The premedical coursework in many colleges and universities lacks the rigor that will be required for success in medical school or on the current (or 2015) MCAT. Too many courses place emphasis on rote memorization of facts rather than building a broad knowledge base and application of that knowledge base. Today’s physician needs to be able to understand how scientific principles are obtained (research) and applied along with scientific reasoning and critical thinking at every juncture of practice. Modern physicians do not just follow checkboxes or memorize an algorithm but have to be able to synthesize information across various technologies, disciplines and practices.


The changes in the pipeline are very exciting for those of us who are involved in medical education. We have looked at everything in our various curricula and have examined how materials are presented to our students. With this examination of curricula has come an intense examination of how students are prepared for medical education and how students are not prepared for the changes that modern medical practice will demand.


The most alarming trends have come in looking at how undergraduate coursework in some areas has lost rigor and the observation of how many undergraduates do not know how to propose research and query scientific databases. Pre-medical and medical students today have to be well-versed in the use of scientific and medical informatics as research in this country is relentless.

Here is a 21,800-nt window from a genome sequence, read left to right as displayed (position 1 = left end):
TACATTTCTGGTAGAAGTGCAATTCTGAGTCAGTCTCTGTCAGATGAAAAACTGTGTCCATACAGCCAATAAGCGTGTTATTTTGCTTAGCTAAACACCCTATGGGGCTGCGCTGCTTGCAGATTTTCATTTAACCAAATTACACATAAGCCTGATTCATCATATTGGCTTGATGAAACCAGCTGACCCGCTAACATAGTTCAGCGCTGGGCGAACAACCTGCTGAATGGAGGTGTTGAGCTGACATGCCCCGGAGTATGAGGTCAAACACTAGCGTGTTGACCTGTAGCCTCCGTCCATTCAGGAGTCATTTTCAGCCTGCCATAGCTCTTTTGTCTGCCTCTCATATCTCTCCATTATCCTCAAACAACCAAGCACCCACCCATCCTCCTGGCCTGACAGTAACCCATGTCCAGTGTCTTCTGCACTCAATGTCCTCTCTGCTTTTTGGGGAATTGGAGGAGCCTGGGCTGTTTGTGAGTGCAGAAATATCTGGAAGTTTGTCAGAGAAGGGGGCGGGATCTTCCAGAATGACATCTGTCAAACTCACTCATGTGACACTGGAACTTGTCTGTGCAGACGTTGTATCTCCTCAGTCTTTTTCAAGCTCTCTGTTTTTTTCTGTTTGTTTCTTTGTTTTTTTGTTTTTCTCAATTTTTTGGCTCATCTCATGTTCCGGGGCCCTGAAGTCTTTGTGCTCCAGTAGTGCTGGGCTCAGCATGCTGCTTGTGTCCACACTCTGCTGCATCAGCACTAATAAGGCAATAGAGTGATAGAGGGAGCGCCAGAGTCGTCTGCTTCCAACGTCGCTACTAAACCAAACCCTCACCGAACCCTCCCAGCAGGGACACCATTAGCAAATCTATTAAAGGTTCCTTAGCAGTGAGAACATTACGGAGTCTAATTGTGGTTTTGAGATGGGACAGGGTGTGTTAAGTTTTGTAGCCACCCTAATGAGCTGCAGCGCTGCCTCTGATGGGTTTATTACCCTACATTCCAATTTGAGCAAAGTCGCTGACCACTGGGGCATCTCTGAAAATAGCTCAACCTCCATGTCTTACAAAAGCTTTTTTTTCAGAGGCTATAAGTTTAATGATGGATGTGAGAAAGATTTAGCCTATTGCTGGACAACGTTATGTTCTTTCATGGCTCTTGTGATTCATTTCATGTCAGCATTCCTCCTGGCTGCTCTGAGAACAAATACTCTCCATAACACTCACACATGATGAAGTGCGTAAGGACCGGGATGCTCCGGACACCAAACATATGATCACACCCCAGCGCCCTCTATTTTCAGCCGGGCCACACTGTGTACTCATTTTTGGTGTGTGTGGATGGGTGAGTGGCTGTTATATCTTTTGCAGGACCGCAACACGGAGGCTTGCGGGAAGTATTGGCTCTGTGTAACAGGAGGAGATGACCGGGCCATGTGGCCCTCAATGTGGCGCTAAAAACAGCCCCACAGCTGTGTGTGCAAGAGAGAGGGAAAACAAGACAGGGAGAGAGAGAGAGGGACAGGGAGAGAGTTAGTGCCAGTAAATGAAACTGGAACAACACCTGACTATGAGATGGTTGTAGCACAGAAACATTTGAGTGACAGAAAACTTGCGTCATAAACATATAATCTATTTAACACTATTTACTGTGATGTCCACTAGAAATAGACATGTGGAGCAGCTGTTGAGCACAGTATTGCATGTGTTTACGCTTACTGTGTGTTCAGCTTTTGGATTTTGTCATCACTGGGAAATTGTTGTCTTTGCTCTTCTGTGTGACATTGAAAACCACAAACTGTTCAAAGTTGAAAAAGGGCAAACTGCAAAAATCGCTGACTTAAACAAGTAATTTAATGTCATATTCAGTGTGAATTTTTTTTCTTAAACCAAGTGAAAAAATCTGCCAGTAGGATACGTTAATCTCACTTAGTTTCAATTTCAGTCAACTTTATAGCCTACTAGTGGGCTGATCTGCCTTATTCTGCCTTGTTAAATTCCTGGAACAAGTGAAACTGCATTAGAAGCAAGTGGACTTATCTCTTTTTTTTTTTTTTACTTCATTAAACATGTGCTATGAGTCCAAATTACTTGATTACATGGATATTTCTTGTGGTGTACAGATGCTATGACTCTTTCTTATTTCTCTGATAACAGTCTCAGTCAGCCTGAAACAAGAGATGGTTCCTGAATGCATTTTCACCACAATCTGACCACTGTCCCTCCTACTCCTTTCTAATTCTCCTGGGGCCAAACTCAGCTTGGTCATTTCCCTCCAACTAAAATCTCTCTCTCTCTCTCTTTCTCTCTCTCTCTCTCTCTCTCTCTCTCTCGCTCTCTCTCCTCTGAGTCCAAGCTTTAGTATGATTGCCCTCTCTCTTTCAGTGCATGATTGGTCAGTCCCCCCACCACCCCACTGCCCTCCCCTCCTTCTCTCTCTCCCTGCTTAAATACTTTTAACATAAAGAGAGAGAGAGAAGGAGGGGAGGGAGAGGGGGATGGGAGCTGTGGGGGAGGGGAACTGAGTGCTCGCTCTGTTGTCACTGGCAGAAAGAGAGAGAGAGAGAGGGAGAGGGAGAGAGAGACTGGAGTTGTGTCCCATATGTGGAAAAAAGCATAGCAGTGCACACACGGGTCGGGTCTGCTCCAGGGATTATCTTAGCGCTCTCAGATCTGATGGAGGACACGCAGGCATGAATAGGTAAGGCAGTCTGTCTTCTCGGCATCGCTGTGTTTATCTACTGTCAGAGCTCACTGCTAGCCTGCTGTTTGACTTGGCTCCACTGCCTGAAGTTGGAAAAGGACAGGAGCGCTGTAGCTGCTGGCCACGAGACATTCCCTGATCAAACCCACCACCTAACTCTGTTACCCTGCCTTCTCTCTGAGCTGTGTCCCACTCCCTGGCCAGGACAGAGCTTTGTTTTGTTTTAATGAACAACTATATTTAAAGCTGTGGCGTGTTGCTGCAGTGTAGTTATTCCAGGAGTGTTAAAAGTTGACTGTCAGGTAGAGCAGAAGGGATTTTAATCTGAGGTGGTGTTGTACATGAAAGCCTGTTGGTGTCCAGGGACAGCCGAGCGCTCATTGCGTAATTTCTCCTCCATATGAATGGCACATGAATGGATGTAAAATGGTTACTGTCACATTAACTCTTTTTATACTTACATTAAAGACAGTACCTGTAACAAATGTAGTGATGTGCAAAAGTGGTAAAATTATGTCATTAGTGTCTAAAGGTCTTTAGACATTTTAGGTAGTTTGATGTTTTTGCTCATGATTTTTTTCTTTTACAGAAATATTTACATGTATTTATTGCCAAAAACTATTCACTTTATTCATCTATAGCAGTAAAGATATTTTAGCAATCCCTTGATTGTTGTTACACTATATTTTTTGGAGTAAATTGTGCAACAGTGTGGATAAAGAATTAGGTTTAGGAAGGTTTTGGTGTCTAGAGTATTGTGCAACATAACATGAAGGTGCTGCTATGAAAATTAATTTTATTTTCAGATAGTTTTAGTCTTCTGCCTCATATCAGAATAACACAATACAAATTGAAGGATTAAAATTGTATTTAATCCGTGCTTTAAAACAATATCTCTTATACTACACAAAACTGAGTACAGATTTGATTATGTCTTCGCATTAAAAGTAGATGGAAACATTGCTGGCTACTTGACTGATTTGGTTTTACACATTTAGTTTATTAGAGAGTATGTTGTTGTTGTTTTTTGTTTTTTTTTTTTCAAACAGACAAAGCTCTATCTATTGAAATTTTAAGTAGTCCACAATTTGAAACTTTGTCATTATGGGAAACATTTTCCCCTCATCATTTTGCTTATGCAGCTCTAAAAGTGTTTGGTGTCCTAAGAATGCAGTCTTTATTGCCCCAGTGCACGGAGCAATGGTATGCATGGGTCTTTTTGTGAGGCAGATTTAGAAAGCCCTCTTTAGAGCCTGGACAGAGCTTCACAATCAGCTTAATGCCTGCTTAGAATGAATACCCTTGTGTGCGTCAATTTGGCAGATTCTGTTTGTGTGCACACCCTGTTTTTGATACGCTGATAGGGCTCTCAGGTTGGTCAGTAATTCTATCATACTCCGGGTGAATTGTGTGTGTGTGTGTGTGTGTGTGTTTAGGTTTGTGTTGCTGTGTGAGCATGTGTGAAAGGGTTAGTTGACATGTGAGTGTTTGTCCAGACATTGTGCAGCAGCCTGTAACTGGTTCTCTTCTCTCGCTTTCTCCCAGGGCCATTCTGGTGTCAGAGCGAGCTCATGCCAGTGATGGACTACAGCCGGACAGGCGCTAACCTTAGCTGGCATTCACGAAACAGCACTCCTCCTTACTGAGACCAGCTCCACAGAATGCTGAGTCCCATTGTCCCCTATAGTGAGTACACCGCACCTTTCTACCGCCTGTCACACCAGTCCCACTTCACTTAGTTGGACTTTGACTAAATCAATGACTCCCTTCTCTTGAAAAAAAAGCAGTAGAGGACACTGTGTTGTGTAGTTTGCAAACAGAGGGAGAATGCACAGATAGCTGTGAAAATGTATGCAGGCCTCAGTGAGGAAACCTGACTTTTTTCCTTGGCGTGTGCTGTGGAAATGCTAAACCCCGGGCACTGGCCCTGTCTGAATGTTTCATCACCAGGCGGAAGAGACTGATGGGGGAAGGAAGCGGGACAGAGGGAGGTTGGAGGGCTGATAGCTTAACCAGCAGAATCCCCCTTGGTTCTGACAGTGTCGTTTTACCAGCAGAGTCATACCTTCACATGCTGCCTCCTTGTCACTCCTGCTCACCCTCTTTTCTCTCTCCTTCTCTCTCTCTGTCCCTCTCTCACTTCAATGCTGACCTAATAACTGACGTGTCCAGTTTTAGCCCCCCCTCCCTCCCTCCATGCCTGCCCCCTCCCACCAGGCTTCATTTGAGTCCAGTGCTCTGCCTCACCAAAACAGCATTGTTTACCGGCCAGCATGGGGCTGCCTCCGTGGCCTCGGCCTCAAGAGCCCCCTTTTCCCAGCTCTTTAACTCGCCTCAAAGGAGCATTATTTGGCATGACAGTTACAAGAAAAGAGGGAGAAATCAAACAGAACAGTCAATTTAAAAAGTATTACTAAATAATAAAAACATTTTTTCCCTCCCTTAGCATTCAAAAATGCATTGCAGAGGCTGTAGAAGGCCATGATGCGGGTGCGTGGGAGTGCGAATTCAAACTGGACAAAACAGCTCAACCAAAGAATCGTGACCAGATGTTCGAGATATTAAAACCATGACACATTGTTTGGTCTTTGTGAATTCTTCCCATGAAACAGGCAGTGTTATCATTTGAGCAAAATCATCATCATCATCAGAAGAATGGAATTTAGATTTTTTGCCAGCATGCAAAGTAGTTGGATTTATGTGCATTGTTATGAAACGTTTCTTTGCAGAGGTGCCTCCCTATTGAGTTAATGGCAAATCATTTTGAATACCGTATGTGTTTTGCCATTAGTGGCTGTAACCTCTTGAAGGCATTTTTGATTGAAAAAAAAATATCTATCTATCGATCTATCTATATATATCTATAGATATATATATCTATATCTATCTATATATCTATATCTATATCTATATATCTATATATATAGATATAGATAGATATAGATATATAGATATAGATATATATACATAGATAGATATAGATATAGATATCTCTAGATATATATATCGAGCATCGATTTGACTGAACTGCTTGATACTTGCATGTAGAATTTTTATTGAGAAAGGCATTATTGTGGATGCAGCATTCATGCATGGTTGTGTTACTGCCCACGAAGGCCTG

In addition to being able to utilize scientific and medical informatics, today’s physician needs to be able to evaluate new medical education and research for incorporation in to practice on a daily basis. There are many information systems at the fingertips of today’s physician but that physician needs to be able to understand the strengths and weaknesses of information systems and databases  in order to make the best use of their data.


Medical education is far more uniform than divergent in today’s world which means that emphasis on strong scholarship, personal challenge and self-reflection in terms your preparation for medical school. Additionally, you have to be sure that your premedical coursework is worth every penny of tuition money that you have paid for it. This means that you have to challenge yourself at every class, every course, every semester and exam, to make sure that you have thoroughly mastered what you need in preparation for the rigors of medical school. These needs can be met and honed by a very broad but very rigorous education at the undergraduate level as anything less is not going to work on the 2015 MCAT.


7 August, 2012 - Posted by | academics, MCAT, MCAT preparation, medical school preparation


  1. I wanted to thank you, whether you acknowledge it or not; you are helping a lot of people, and myself included. Your knowledge and warming personality, as well as your kindness for other, really does emerge fully from your writing.

    I have spent so much time reading, enjoying your blog, and yet only manage to put a small dent in the huge amount of volume of information you have left behind.

    Oppose to some of the “younger” medical student writing. Your blog is much more pleasant to read; having never a negative comment or rant for anything “too” difficulty.

    I’ll keep on reading your ever post, and apply it toward my own experience through the route of medicine. You have been my role model, and kept me sane for the past two years of residency. I hope to be a great surgeon like you one day!

    Comment by Sarah28 | 19 August, 2012 | Reply

  2. lol i think its a no, to “fleshing out”, more importantly she’s too busy saving people lives and family matter to argue.

    Comment by linda | 18 August, 2012 | Reply